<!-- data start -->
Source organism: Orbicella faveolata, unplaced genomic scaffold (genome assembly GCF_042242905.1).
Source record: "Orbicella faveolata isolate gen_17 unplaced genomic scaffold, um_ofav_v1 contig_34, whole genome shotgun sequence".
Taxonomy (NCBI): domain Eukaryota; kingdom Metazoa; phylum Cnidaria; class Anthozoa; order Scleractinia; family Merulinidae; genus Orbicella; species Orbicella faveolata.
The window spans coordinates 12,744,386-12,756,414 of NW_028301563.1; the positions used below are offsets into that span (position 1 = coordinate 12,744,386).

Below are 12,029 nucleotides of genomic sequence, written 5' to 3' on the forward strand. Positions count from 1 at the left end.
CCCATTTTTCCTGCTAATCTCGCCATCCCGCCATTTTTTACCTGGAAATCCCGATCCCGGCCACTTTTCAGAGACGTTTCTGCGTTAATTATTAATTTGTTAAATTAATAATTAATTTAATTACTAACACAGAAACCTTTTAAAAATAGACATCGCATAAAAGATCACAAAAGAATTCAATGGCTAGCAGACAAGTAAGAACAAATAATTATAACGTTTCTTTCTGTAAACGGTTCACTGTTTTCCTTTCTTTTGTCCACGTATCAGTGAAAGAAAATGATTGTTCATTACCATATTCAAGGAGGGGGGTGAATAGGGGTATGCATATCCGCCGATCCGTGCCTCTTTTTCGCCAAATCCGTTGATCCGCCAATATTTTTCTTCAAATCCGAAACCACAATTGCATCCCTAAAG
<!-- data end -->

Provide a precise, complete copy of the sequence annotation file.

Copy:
Source organism: Orbicella faveolata, unplaced genomic scaffold (genome assembly GCF_042242905.1).
Source record: "Orbicella faveolata isolate gen_17 unplaced genomic scaffold, um_ofav_v1 contig_34, whole genome shotgun sequence".
Taxonomy (NCBI): domain Eukaryota; kingdom Metazoa; phylum Cnidaria; class Anthozoa; order Scleractinia; family Merulinidae; genus Orbicella; species Orbicella faveolata.
The window spans coordinates 12,744,386-12,756,414 of NW_028301563.1; the positions used below are offsets into that span (position 1 = coordinate 12,744,386).

Below are 12,029 nucleotides of genomic sequence, written 5' to 3' on the forward strand. Positions count from 1 at the left end.
CCCATTTTTCCTGCTAATCTCGCCATCCCGCCATTTTTTACCTGGAAATCCCGATCCCGGCCACTTTTCAGAGACGTTTCTGCGTTAATTATTAATTTGTTAAATTAATAATTAATTTAATTACTAACACAGAAACCTTTTAAAAATAGACATCGCATAAAAGATCACAAAAGAATTCAATGGCTAGCAGACAAGTAAGAACAAATAATTATAACGTTTCTTTCTGTAAACGGTTCACTGTTTTCCTTTCTTTTGTCCACGTATCAGTGAAAGAAAATGATTGTTCATTACCATATTCAAGGAGGGGGGTGAATAGGGGTATGCATATCCGCCGATCCGTGCCTCTTTTTCGCCAAATCCGTTGATCCGCCAATATTTTTCTTCAAATCCGAAACCACAATTGCATCCCTAAAG